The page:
Just too late for Paris

A near-black vase with bright swatches of green, blue and pink marks America's 1878 entry into what we now call Art Glass.

Mount Washington Lava Vase (34K)

1878 — all fashionable manufacturers went to Paris for its Universal Exposition, the latest World's Fair. Gallé, Webb and the Venice and Murano Company displayed adventurous glass designs. An American visitor wanted to shout out loud,

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This seven inch diameter footed bowl with hinged tin lid was known in its day as a cracker bowl or bar sugar.

Cracker bowl (13K)

The original use of antique objects is often lost to time. Without its lid this bowl might be called a small compote or footed bowl. However, with fitted metal lid and rim it was clearly made for some special purpose.

Necessity leads to variety

Two six inch plates with identical centers but different borders reveal a major innovation in early American pressing - the cap ring.

Same plunger, different cap rings (11K)

Early collectors of American glass were astonished at the sheer variety in pressed glass design. Close comparisson would show that two plates with radically different borders had identical centers. How could factories afford to create so many molds and, since it appeared that they did, why go to so much trouble to replicate the designs so precisely?

From the same mold

A pitcher and large bowl made in the Boston area in the 1820s highlight the esthetics, technology and economics of one of the more distinctively American categories of early nineteenth century glass.

Pitcher and bowl patterned in the same mold (50J, 48J)

Both pieces received their pattern in the same three part, hinged, decanter-shape mold before being further shaped by the glassblower into their final form.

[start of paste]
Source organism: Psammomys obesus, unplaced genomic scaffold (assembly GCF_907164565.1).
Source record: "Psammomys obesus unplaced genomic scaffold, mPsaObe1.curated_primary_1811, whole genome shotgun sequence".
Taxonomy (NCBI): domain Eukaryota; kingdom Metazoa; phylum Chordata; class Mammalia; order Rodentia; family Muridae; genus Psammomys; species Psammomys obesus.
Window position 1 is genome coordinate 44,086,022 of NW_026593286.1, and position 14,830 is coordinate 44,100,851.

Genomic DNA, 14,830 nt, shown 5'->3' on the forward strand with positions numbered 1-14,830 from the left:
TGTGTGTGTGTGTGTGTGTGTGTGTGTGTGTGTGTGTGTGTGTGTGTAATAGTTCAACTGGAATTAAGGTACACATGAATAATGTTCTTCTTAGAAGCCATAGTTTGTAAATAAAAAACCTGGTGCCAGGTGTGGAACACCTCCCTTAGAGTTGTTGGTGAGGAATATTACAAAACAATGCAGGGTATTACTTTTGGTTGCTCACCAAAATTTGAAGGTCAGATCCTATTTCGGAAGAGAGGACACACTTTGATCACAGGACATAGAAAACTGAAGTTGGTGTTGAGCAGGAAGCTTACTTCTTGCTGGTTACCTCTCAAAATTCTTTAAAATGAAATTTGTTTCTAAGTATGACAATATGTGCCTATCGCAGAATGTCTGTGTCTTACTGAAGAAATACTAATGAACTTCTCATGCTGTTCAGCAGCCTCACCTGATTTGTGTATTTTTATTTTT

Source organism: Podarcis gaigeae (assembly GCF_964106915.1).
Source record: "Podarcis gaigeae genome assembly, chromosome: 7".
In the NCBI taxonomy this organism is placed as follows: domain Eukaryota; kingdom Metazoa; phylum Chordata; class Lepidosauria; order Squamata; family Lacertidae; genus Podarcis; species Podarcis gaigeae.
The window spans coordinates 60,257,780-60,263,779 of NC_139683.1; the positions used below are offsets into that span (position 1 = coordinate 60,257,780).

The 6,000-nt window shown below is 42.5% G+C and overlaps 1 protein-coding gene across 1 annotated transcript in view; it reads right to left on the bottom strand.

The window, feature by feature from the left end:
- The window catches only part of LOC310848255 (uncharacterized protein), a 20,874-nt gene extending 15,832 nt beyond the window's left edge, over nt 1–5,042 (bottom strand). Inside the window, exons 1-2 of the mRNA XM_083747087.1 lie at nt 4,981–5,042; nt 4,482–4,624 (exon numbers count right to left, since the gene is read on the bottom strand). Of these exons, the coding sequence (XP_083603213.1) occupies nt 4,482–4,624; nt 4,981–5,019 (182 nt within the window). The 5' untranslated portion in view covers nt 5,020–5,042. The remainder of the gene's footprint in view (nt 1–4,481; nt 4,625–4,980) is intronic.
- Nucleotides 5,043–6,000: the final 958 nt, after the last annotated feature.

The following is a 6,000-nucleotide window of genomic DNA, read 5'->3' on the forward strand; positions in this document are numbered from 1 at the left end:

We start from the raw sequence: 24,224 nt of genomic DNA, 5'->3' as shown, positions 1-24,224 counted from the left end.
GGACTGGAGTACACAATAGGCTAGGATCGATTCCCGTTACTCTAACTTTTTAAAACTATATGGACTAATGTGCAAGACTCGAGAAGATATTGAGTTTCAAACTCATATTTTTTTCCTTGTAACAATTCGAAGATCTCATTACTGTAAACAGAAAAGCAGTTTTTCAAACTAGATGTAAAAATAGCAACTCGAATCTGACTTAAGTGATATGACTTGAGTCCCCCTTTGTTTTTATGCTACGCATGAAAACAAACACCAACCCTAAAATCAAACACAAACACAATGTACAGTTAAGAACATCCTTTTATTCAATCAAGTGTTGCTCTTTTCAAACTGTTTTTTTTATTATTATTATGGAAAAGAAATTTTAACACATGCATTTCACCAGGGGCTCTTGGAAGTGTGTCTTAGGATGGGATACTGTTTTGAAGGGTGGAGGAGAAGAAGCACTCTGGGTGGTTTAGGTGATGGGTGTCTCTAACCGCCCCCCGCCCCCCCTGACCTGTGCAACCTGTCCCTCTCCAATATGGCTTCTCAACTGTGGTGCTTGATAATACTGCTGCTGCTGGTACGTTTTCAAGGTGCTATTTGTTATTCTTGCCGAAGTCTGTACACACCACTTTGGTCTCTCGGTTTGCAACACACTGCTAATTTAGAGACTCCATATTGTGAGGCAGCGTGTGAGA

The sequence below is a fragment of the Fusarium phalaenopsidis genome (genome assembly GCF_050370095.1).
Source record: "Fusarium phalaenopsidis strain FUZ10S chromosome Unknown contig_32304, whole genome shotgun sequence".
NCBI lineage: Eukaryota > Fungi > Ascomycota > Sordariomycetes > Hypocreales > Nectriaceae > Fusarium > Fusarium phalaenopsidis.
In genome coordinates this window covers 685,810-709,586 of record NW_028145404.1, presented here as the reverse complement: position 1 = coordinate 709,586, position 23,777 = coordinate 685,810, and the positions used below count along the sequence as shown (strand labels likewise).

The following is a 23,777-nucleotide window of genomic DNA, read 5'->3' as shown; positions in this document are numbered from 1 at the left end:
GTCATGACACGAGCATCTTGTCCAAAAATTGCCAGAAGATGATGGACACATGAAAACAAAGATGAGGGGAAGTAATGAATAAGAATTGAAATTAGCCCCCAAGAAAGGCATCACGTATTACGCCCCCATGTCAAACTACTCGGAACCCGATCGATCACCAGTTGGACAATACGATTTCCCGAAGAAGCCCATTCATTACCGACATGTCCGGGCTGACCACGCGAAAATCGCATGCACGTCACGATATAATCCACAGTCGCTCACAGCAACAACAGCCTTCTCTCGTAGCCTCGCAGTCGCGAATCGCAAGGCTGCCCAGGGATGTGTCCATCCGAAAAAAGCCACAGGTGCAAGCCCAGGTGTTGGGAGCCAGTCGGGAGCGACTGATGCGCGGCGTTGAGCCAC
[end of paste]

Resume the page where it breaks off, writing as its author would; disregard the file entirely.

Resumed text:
Harry Hall White and the 20s

Two rare flasks of brilliant Ohio glass are icons of the '20s - both the 1820s of their manufacture and the 1920s research of Harry Hall White.

Flasks from Mantua and Kent, Ohio (95J,98J)

Portage County is south of White's home town Cleveland in what was once the Western Reserve of Connecticut. As White scoured the countryside looking for old glass he heard locals talk of Mantua bottles and Kent flasks.

The Gothic Revival in American Glass

With its prominent band of pointed arches reminiscent of a medieval cathedral, this compote is one of the more spectacular glass objects of the American Gothic Revival.

Gothic Arch Compote (89J)

The Gothic Revival in America was inspired by its counterpart in England where architects and decorative artists joined painters and writers in the Romantic rejection of earlier Classical formality.

Large and Small, Sharp and Subtle

Globular bottles from Zanesville and other factories in Ohio shine in gem-like shades of amber, aquamarine and, more rarely, green. Ever so often one stands out from the crowd.

Large and Small Zanesville Gobular Bottles (104J, 103J)

Since most are of similar size, large ones such as the one on the left are particularly admired.

Old World and New

Eighteenth century English cosmetic jars of a form excavated in Philadelphia were the prototype for a small American ribbed vessel.

English and American Cosmetic Jars (21C,14C)

The earliest ceramics, silver, furniture and glass made in and near Pennsylvania combined English forms and Germanic technique.

Town and Country

Strikingly similar in form, two thistle-shaped vases with knopped stems and round, flat feet represent opposite extremes of 1830s’ decoration.

Town and Country Vases (1J,47J)

In the 1830s, cut glass was a highly prized luxury article. Cut decoration required a considerable amount of effort and expense. The extravagant, all-over decoration of this vase was a widely recognized sign of wealth and distinction.

Porcelain copies of American glass

In 1840 a representative of the Meissen porcelain factory in Dresden, Germany, complained that they had received so few "new glass samples since 1838" that the factory may be forced into "the invention of their own designs."

Meissen Copy of Sandwich Lacy Pressed Compote (45I)